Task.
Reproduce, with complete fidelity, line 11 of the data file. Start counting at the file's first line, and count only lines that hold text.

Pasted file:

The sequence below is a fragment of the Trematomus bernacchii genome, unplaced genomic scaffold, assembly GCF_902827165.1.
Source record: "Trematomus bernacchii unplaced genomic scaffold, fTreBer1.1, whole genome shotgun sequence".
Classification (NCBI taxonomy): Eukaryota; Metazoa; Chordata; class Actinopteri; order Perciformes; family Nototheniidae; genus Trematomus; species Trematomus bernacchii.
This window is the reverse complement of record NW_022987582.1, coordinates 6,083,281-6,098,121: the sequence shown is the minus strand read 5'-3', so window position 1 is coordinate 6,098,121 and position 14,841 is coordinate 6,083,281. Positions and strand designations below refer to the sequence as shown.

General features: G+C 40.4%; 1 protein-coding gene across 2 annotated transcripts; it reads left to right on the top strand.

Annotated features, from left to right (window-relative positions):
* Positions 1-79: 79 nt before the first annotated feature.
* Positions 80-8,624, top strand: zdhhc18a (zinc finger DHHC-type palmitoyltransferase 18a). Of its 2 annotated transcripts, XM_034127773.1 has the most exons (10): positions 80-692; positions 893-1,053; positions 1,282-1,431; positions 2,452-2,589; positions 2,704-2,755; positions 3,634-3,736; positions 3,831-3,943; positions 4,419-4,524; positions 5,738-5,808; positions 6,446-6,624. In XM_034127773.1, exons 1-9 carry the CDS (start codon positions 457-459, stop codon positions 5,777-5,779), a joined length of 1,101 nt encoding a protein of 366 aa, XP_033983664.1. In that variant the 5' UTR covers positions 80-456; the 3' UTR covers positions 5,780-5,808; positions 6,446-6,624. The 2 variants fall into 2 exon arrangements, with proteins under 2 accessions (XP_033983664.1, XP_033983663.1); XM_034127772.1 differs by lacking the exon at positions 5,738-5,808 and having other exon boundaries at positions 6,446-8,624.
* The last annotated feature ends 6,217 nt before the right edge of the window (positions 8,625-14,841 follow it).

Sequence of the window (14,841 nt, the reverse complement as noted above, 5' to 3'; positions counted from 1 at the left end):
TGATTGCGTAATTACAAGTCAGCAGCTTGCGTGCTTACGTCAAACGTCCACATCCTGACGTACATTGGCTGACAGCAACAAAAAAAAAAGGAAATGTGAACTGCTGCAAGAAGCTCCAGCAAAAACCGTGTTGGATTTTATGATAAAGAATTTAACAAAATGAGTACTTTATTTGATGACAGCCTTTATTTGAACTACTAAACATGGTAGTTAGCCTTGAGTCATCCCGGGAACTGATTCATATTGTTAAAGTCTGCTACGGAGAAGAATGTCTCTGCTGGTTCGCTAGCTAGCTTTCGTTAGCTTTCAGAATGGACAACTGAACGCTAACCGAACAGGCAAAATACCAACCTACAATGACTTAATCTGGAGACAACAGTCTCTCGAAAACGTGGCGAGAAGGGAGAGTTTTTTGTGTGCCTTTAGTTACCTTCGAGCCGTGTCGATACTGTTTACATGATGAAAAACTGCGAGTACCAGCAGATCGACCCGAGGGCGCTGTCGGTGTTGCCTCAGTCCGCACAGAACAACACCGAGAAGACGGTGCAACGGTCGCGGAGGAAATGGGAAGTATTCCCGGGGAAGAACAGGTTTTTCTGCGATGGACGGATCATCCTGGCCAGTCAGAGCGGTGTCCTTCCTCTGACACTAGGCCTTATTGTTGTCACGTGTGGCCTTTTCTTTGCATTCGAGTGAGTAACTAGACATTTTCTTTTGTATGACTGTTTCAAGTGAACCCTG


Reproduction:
TGATTGCGTAATTACAAGTCAGCAGCTTGCGTGCTTACGTCAAACGTCCACATCCTGACGTACATTGGCTGACAGCAACAAAAAAAAAAGGAAATGTGAACTGCTGCAAGAAGCTCCAGCAAAAACCGTGTTGGATTTTATGATAAAGAATTTAACAAAATGAGTACTTTATTTGATGACAGCCTTTATTTGAACTACTAAACATGGTAGTTAGCCTTGAGTCATCCCGGGAACTGATTCATATTGTTAAAGTCTGCTACGGAGAAGAATGTCTCTGCTGGTTCGCTAGCTAGCTTTCGTTAGCTTTCAGAATGGACAACTGAACGCTAACCGAACAGGCAAAATACCAACCTACAATGACTTAATCTGGAGACAACAGTCTCTCGAAAACGTGGCGAGAAGGGAGAGTTTTTTGTGTGCCTTTAGTTACCTTCGAGCCGTGTCGATACTGTTTACATGATGAAAAACTGCGAGTACCAGCAGATCGACCCGAGGGCGCTGTCGGTGTTGCCTCAGTCCGCACAGAACAACACCGAGAAGACGGTGCAACGGTCGCGGAGGAAATGGGAAGTATTCCCGGGGAAGAACAGGTTTTTCTGCGATGGACGGATCATCCTGGCCAGTCAGAGCGGTGTCCTTCCTCTGACACTAGGCCTTATTGTTGTCACGTGTGGCCTTTTCTTTGCATTCGAGTGAGTAACTAGACATTTTCTTTTGTATGACTGTTTCAAGTGAACCCTG